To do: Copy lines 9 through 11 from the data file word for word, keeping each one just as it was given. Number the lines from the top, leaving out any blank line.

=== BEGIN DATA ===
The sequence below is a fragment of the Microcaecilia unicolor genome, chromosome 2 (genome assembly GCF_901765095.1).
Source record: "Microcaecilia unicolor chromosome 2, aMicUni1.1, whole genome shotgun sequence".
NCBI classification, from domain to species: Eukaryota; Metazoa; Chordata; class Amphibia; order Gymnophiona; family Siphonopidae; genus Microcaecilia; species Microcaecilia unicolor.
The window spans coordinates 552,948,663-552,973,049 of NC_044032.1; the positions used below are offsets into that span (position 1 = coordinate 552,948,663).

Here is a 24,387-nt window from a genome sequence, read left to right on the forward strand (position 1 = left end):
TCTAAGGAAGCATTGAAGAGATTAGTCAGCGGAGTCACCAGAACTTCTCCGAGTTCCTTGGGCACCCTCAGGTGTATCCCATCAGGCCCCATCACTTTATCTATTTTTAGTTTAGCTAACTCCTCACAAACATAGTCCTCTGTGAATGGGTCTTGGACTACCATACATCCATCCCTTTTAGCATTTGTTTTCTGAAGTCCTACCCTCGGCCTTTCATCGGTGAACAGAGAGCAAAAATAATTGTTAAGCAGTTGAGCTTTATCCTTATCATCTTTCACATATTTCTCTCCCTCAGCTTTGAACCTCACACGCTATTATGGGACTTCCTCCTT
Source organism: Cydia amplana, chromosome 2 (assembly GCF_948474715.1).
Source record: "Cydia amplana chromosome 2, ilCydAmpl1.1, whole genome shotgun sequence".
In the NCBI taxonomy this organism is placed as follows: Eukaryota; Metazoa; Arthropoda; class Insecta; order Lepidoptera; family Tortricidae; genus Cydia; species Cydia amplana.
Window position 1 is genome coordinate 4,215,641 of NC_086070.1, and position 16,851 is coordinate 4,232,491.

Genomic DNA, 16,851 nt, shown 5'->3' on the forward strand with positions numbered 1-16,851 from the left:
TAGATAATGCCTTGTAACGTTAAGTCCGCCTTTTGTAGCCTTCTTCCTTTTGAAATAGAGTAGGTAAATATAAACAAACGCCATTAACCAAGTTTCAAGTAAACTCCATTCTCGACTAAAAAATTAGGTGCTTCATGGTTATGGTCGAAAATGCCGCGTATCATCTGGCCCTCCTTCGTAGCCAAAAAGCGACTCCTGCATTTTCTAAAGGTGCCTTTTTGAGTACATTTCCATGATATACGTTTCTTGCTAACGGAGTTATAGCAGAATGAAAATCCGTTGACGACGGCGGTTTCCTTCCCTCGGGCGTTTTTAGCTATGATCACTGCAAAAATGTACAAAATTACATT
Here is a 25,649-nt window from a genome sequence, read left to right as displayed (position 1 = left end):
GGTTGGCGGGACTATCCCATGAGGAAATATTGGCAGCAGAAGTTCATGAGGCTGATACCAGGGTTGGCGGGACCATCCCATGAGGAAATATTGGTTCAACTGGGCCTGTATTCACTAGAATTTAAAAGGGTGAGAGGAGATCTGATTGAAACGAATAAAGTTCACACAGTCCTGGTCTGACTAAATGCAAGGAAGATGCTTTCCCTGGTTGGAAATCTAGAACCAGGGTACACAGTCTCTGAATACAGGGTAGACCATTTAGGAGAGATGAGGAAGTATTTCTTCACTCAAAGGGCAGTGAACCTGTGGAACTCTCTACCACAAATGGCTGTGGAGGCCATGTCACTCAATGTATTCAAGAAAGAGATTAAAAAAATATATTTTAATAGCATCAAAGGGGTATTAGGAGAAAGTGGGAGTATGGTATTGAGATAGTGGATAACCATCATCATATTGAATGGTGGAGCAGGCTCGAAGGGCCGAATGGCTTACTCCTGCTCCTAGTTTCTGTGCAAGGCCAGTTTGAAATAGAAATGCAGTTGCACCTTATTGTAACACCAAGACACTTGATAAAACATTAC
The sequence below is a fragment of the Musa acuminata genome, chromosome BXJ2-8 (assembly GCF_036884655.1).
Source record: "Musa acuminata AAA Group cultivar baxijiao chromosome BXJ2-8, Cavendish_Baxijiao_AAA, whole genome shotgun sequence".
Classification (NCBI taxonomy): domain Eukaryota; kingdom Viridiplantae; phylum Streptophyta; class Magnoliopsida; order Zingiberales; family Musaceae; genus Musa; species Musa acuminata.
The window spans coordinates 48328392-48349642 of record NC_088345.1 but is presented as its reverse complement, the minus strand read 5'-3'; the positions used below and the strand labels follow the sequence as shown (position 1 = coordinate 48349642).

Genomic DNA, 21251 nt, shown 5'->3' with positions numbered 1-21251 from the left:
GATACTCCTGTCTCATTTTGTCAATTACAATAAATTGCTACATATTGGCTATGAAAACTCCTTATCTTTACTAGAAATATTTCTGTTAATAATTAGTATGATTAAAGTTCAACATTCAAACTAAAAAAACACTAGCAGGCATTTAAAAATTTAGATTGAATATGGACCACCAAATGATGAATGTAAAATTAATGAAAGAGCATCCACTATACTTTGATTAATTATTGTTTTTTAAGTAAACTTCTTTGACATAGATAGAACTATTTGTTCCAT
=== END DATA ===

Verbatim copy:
In the NCBI taxonomy this organism is placed as follows: Eukaryota; Metazoa; Arthropoda; class Insecta; order Lepidoptera; family Tortricidae; genus Cydia; species Cydia amplana.
Window position 1 is genome coordinate 4,215,641 of NC_086070.1, and position 16,851 is coordinate 4,232,491.

Genomic DNA, 16,851 nt, shown 5'->3' on the forward strand with positions numbered 1-16,851 from the left: